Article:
The bottom hole assembly 36 also includes a telemetry subassembly (not shown) for data and control communication with the earth's surface.
The bottom hole assembly 36 preferably also includes conventional acquisition and processing electronics (not shown) comprising a microprocessor system (with associated memory, clock and timing circuitry, and interface circuitry) capable of timing the operation of the accelerator and the data measuring sensors, storing data from the measuring sensors, processing the data and storing the results, and coupling any desired portion of the data to the telemetry components for transmission to the surface. Alternatively, the data may be stored downhole and retrieved at the surface upon removal of the drill string. Suitable downhole circuitry for these purposes is described in U.S. Pat. No. 4,972,082 and U.S. Pat. No. 5,051,581. To facilitate electrical connections and signal transmission between the measurement subassembly, the data acquisition and processing subassembly, and the data telemetry subassembly, these components are preferably located adjacent to each other in the drill string. Where this is not feasible, the data communications system of the aforementioned U.S. Pat. No. 5,235,285, which provides for both local downhole communication over short distances and downhole-to-surface communication, may be utilized. Power for the downhole electronics may be provided by battery or by a downhole turbine generator powered by the drilling fluid.
A preferred embodiment of the downhole measurement subassembly is shown in FIGS. 2-4, where the drill collar section 40 is shown as surrounding a stainless steel tool chassis 54. The drill collar may be of any suitable size, e.g. having an 8"OD with a 5"ID). Formed in the chassis 54 to one side of the longitudinal axis thereof, as best seen in FIGS. 3 and 4, is a longitudinally extending mud channel 56 for conveying the drilling fluid downward through the drill string. Eccentered to the other side of the chassis 54 are a neutron accelerator 58, its associated control and high voltage electronics package 60 and a coaxially aligned, near-spaced detector 62. The accelerator is preferably a D-T type (14 MeV) source as is known in the art.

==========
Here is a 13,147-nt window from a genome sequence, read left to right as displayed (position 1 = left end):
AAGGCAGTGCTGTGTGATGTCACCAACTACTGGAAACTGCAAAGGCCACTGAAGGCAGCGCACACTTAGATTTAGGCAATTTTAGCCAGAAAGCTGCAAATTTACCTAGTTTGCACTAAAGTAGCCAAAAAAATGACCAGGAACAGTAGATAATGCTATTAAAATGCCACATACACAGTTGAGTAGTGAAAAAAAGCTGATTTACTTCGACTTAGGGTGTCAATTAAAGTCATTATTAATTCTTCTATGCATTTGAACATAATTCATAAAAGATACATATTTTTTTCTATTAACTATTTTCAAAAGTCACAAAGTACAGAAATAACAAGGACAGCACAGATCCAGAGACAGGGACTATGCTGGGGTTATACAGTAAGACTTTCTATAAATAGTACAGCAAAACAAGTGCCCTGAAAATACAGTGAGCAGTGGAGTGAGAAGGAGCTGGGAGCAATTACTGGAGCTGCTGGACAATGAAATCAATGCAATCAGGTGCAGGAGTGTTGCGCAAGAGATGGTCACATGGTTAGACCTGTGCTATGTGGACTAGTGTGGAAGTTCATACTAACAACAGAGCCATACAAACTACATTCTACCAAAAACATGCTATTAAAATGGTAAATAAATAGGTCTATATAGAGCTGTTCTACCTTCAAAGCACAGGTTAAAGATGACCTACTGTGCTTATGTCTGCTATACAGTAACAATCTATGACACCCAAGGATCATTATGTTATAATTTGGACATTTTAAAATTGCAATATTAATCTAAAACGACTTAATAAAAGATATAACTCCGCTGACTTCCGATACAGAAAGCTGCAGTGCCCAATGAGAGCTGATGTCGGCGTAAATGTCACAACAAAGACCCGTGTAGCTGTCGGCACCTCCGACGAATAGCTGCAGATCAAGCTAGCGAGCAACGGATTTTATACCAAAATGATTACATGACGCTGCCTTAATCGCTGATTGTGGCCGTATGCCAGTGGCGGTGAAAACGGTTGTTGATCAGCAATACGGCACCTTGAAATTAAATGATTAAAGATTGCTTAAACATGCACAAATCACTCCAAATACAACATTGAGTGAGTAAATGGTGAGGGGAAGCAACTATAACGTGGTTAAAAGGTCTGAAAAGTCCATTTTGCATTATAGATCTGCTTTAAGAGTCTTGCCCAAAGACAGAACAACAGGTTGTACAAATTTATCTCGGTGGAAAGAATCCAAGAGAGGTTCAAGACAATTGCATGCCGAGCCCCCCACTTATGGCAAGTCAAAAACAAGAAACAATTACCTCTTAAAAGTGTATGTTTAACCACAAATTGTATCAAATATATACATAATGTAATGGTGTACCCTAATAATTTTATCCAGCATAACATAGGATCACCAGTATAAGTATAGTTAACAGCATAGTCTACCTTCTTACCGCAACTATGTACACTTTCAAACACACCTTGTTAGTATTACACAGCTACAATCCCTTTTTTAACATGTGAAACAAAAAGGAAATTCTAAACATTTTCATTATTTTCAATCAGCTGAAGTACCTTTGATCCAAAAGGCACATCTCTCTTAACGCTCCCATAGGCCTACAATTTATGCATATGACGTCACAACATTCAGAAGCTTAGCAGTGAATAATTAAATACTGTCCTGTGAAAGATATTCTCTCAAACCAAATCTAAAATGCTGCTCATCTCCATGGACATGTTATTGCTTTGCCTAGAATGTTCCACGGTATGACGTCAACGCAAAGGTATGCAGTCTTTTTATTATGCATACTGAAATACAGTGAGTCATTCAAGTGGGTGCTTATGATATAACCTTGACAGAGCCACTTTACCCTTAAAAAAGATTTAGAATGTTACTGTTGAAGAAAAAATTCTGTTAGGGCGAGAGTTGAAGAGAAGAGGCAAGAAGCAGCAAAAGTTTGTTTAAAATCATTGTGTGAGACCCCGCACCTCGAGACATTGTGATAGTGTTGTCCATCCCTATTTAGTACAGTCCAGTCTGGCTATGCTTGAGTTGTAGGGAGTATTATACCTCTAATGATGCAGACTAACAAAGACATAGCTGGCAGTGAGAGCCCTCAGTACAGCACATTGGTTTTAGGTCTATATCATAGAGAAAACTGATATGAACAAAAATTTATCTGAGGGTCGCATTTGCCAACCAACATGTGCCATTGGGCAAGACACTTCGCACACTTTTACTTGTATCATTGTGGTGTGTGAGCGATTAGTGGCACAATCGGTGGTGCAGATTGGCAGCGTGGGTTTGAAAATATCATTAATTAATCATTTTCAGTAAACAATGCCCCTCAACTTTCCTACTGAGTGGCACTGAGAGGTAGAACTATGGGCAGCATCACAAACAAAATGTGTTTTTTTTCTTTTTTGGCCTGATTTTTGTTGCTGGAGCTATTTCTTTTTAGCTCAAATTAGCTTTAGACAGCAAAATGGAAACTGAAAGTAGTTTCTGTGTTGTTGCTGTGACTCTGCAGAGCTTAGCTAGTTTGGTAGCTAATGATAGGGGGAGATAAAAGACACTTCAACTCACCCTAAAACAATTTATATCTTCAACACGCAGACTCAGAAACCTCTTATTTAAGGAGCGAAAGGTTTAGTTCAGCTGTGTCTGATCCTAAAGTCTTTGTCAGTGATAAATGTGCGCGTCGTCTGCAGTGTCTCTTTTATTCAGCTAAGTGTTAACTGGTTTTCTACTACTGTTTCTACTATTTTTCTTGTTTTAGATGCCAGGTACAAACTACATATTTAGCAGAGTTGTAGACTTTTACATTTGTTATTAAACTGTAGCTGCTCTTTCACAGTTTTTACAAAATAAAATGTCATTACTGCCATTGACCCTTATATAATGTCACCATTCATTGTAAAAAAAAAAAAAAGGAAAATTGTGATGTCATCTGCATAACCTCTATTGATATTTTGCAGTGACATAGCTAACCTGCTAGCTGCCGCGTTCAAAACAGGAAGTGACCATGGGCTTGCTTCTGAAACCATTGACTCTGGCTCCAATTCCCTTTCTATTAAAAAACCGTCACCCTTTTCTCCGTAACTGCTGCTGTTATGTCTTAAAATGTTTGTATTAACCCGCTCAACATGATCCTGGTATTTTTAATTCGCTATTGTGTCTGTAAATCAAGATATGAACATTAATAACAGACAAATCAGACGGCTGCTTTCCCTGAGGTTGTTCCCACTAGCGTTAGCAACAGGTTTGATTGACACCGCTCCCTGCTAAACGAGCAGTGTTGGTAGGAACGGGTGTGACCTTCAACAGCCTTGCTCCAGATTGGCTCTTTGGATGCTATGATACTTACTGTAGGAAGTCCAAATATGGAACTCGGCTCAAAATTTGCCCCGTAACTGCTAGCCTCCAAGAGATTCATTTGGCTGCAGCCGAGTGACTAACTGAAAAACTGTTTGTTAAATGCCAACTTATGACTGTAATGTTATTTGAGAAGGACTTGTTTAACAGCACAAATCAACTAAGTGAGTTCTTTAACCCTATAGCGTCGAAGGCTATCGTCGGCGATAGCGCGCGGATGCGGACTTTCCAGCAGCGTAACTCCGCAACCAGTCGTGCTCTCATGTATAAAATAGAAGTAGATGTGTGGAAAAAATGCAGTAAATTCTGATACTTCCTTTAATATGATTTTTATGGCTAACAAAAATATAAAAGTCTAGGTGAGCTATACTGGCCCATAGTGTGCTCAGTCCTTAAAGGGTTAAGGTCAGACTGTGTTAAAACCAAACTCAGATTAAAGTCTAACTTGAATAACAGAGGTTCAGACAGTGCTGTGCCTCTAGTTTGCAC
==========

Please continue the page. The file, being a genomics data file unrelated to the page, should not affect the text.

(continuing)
The near-spaced detector 62 should be primarily responsive to accelerator output with minimum formation influence. To that end, the detector 62 may comprise an epithermal neutron detector, e.g., a 3 He proportional counter, which is located close to the accelerator without intervening high density shielding. The sensitive volume of the detector 62 is clad in cadmium or other high thermal neutron capture cross section material (not shown) to raise the detection threshold to epithermal levels. The detector 62 is also surrounded, preferably on all surfaces except that adjacent to the accelerator 58, by a shield 64 of combined neutron moderating-neutron absorbing material, such as boron carbide (or other 1/v type absorber) distributed in an epoxy (or other hydrogenous material) binder ("B4CE"). More detailed information concerning the structure and function of the shielding for such a near-spaced 3 He detector is set out in U.S Pat No. 4,760,252 (incorporated herein by reference).
Alternatively, the near detector 62 may be a higher energy (MeV) detector, such as a 4 He detector, surrounded by tungsten, heavimet or other high-z shielding to both shield the detector from the formation and multiply the number of non-formation neutrons incident upon the detector. The multiplying effect is due to the large (n, 2n) and (n, 3n) cross section of the high-Z material, which converts 14 MeV source neutrons into two or three neutrons below approximately 6 MeV, where the 4 He scattering cross section is large. Thus, the high-z shielding not only decreases the sensitivity of the near-detector signal to formation scattered neutrons, it also effectively attenuates the source (14 MeV) neutron flux along the tool.